Space Nerds In Space Big Honking Death Machine
January 2, 2017 — Star Wars has its Death Star, Star Trek has its Borg Cube, its high time Space Nerds In Space had its Big Honking Death Machine, which is what I’ve been working on lately.
The simplest possible approach would have been to build a 3D model much as I’ve done previously and just put it in. But I wanted the players to be able to interact with this thing in a way that you can’t interact with a simple model, at least the way they are currently implemented. I wanted players to be able to fly around and even inside this giant thing, and bump into the solid parts but fly through the empty parts. Doing that with a normal 3D model is pretty hard, too hard for me at the moment. It occurred to me that if I could make a kind of generic “block” with arbitrary height, width, and depth and orientation and I could get texture mapping and more importantly collision detection working with such a block, then I could arrange such “block” objects in a hierarchy, with relative positions and orientations and in this way be able to construct large “ships” out of many of these “block” objects — much like LEGOs, but without the alignment constraints. And so that’s what I’ve done.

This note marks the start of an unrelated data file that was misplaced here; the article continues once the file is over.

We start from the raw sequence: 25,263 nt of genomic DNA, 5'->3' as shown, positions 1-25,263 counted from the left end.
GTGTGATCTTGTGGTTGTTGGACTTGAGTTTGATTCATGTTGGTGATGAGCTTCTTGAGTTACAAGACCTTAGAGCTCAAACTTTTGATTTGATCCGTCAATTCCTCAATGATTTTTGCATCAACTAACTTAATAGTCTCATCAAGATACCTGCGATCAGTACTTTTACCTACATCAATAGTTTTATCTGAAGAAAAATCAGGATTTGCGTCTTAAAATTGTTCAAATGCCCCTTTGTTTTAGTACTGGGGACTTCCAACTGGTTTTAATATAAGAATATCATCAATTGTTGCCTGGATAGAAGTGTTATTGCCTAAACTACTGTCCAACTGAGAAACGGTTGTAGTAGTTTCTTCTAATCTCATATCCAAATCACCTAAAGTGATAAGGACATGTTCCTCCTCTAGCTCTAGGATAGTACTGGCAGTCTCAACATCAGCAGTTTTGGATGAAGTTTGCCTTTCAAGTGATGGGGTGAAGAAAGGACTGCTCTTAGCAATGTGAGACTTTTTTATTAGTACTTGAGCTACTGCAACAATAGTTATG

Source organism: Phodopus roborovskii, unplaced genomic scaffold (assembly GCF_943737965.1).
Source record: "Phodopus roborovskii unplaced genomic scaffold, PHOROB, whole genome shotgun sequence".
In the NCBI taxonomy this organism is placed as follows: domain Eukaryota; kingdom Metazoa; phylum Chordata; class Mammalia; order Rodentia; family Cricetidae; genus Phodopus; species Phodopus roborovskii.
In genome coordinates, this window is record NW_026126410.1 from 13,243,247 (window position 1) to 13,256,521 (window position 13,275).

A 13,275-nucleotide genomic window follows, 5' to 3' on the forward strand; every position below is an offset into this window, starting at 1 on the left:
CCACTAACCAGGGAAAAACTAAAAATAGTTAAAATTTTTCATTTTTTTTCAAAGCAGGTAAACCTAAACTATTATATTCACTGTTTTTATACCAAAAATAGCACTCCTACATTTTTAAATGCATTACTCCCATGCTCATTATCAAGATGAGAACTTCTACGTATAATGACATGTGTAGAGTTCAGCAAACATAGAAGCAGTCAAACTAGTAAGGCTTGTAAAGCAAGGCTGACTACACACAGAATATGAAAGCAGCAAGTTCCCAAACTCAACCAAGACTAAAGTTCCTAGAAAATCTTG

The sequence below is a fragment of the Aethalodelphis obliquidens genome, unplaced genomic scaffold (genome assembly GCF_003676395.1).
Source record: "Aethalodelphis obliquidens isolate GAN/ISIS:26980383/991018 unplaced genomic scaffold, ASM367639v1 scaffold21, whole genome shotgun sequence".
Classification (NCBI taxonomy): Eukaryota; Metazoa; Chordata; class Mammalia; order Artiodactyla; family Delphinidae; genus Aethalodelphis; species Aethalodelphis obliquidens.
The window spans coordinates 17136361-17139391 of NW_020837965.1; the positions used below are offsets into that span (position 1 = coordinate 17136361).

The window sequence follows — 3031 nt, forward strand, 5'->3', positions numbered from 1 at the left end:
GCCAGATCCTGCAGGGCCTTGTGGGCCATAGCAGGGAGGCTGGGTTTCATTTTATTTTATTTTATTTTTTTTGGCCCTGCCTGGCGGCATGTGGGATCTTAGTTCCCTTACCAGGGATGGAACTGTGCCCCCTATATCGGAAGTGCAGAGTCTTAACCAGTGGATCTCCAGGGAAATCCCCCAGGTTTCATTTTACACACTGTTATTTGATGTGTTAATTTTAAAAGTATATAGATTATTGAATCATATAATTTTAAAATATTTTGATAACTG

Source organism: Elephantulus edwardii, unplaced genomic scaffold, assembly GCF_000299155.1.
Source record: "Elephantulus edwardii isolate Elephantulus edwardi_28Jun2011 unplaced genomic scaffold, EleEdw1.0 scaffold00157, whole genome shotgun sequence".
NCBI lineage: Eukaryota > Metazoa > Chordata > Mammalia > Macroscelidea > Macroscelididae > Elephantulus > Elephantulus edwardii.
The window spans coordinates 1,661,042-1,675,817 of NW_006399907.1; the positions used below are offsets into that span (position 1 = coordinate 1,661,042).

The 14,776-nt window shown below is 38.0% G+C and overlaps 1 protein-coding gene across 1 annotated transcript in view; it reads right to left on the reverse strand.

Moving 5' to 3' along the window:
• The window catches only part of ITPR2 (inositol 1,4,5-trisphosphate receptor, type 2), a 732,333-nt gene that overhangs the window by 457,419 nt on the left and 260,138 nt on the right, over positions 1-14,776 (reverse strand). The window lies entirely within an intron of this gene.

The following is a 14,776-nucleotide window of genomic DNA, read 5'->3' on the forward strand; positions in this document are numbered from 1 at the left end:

Each of the blocks uses the same mesh, a unit cube, but each block has its own non-uniform scaling factors for x, y, and z. The collision detection is done using “oriented bounding boxes”, as described in Christer Ericsson’s book, Real-Time Collision Detection. The collision resolution is very simple minded at the moment. In the detection phase, the “closest” point on the surface of the block is identified, and a vector is constructed from this point to the player’s ship and the ship is “pushed back” a fixed amount in this direction and the velocity is set to zero. This mostly works, though it doesn’t look or feel all that natural, and once in a while penetration of walls may occur.